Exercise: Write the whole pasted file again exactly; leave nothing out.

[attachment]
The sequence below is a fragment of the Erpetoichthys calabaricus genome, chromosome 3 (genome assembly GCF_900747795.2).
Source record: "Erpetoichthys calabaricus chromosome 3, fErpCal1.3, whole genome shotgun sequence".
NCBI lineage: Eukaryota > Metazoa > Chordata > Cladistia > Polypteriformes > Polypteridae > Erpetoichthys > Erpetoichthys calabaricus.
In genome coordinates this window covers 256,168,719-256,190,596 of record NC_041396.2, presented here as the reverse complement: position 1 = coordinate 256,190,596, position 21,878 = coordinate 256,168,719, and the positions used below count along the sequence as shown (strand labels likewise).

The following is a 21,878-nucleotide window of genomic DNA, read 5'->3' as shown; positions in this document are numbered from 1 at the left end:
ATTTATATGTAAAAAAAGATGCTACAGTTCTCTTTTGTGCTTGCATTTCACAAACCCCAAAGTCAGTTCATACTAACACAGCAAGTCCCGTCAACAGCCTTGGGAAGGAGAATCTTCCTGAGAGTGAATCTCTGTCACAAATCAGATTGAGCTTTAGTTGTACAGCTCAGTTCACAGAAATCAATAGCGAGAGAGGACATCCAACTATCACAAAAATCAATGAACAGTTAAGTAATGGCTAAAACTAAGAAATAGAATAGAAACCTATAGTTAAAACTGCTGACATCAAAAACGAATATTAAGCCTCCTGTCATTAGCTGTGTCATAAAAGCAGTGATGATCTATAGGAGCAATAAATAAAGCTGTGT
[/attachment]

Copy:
The sequence below is a fragment of the Erpetoichthys calabaricus genome, chromosome 3 (genome assembly GCF_900747795.2).
Source record: "Erpetoichthys calabaricus chromosome 3, fErpCal1.3, whole genome shotgun sequence".
NCBI lineage: Eukaryota > Metazoa > Chordata > Cladistia > Polypteriformes > Polypteridae > Erpetoichthys > Erpetoichthys calabaricus.
In genome coordinates this window covers 256,168,719-256,190,596 of record NC_041396.2, presented here as the reverse complement: position 1 = coordinate 256,190,596, position 21,878 = coordinate 256,168,719, and the positions used below count along the sequence as shown (strand labels likewise).

The following is a 21,878-nucleotide window of genomic DNA, read 5'->3' as shown; positions in this document are numbered from 1 at the left end:
ATTTATATGTAAAAAAAGATGCTACAGTTCTCTTTTGTGCTTGCATTTCACAAACCCCAAAGTCAGTTCATACTAACACAGCAAGTCCCGTCAACAGCCTTGGGAAGGAGAATCTTCCTGAGAGTGAATCTCTGTCACAAATCAGATTGAGCTTTAGTTGTACAGCTCAGTTCACAGAAATCAATAGCGAGAGAGGACATCCAACTATCACAAAAATCAATGAACAGTTAAGTAATGGCTAAAACTAAGAAATAGAATAGAAACCTATAGTTAAAACTGCTGACATCAAAAACGAATATTAAGCCTCCTGTCATTAGCTGTGTCATAAAAGCAGTGATGATCTATAGGAGCAATAAATAAAGCTGTGT